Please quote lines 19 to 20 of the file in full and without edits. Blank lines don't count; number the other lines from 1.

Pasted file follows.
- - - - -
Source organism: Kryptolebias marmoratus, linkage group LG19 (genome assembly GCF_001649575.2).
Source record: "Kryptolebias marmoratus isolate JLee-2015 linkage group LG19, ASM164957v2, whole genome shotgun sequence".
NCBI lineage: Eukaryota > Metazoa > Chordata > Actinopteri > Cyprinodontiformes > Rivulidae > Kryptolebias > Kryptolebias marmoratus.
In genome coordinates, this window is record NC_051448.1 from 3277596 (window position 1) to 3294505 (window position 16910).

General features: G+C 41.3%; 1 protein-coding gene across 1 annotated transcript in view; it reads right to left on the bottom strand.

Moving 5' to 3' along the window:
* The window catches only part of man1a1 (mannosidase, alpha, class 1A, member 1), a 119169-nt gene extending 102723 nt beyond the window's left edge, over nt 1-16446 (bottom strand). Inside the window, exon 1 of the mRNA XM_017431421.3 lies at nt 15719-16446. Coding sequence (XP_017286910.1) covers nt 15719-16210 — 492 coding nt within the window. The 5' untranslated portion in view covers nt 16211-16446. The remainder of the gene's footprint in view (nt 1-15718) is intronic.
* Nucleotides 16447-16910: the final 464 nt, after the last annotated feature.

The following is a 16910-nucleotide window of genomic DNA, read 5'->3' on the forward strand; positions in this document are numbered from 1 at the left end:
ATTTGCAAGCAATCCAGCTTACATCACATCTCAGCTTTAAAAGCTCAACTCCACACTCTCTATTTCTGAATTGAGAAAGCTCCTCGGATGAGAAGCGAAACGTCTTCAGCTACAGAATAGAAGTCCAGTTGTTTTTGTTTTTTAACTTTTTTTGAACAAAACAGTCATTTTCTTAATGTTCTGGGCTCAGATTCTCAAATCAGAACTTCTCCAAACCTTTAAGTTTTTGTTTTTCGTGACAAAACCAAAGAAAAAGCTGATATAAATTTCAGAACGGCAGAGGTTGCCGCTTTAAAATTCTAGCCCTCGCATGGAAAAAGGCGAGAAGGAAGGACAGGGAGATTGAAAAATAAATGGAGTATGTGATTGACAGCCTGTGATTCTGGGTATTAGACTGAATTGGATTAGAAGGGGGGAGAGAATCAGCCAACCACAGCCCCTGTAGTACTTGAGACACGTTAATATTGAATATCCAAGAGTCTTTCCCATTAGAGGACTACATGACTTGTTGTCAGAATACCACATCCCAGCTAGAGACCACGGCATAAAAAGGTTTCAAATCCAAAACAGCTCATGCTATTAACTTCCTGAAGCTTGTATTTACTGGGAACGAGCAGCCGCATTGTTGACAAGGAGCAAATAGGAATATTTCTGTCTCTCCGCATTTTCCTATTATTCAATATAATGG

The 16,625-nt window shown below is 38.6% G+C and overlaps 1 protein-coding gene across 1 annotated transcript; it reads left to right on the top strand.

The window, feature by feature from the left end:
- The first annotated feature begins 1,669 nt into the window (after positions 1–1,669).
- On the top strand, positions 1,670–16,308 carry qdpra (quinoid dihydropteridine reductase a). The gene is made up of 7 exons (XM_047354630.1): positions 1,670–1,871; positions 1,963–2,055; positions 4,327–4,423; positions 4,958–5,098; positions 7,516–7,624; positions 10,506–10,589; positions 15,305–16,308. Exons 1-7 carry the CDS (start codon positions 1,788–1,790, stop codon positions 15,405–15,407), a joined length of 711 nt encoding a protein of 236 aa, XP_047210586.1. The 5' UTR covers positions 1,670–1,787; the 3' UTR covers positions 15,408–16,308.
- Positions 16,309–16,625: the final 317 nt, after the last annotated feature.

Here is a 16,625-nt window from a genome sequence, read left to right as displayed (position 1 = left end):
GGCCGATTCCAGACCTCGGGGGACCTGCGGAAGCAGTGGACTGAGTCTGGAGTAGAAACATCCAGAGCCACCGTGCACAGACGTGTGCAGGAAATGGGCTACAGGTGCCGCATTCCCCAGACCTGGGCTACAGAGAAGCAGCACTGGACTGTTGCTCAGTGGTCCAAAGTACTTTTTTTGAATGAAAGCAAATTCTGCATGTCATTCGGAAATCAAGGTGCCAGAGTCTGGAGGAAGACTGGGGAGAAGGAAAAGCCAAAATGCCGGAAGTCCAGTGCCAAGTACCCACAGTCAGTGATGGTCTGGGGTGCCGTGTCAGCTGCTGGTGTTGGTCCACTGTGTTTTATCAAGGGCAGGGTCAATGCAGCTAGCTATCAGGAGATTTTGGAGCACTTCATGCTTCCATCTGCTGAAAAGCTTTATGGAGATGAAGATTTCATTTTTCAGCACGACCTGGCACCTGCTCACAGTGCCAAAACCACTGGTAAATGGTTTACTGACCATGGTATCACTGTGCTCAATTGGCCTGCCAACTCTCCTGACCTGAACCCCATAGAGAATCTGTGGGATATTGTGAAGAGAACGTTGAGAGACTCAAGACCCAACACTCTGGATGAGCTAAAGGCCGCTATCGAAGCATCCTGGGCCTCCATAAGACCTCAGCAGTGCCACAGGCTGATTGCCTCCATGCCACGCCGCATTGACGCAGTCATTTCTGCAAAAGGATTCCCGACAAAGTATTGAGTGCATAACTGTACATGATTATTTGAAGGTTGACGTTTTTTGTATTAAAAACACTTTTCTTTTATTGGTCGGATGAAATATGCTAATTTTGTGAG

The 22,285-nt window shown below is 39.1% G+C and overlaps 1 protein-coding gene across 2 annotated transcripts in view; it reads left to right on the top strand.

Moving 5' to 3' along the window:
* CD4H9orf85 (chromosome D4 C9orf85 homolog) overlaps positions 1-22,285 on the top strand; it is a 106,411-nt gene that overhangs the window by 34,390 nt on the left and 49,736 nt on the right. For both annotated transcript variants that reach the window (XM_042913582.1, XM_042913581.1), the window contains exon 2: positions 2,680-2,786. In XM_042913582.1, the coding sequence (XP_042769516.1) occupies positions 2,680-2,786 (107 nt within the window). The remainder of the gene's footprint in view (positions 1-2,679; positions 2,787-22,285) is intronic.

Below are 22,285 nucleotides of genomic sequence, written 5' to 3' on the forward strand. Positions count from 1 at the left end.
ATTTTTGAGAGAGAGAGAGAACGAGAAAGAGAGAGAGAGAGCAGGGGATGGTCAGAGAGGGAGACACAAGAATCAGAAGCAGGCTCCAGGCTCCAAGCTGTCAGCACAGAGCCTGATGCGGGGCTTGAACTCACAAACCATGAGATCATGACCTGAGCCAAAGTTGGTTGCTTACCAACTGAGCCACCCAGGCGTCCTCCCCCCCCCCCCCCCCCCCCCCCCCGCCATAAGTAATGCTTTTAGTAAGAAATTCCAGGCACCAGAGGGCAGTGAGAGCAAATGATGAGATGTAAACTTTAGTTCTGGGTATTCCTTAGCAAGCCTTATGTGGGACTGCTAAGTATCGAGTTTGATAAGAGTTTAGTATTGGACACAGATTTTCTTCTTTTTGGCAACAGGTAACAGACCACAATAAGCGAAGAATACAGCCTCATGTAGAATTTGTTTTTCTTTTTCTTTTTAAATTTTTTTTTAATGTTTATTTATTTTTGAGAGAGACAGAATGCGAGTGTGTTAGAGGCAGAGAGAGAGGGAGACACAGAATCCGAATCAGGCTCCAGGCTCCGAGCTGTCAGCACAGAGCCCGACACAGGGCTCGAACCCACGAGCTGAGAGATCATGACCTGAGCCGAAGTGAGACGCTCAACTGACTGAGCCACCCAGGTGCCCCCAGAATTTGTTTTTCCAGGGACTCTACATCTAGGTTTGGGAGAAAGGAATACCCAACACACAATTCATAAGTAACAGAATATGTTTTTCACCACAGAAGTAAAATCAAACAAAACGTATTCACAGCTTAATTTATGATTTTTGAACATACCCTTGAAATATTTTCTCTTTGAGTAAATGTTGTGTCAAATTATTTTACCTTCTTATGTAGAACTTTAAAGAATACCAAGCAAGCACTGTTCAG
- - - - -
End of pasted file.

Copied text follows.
Moving 5' to 3' along the window:
* CD4H9orf85 (chromosome D4 C9orf85 homolog) overlaps positions 1-22,285 on the top strand; it is a 106,411-nt gene that overhangs the window by 34,390 nt on the left and 49,736 nt on the right. For both annotated transcript variants that reach the window (XM_042913582.1, XM_042913581.1), the window contains exon 2: positions 2,680-2,786. In XM_042913582.1, the coding sequence (XP_042769516.1) occupies positions 2,680-2,786 (107 nt within the window). The remainder of the gene's footprint in view (positions 1-2,679; positions 2,787-22,285) is intronic.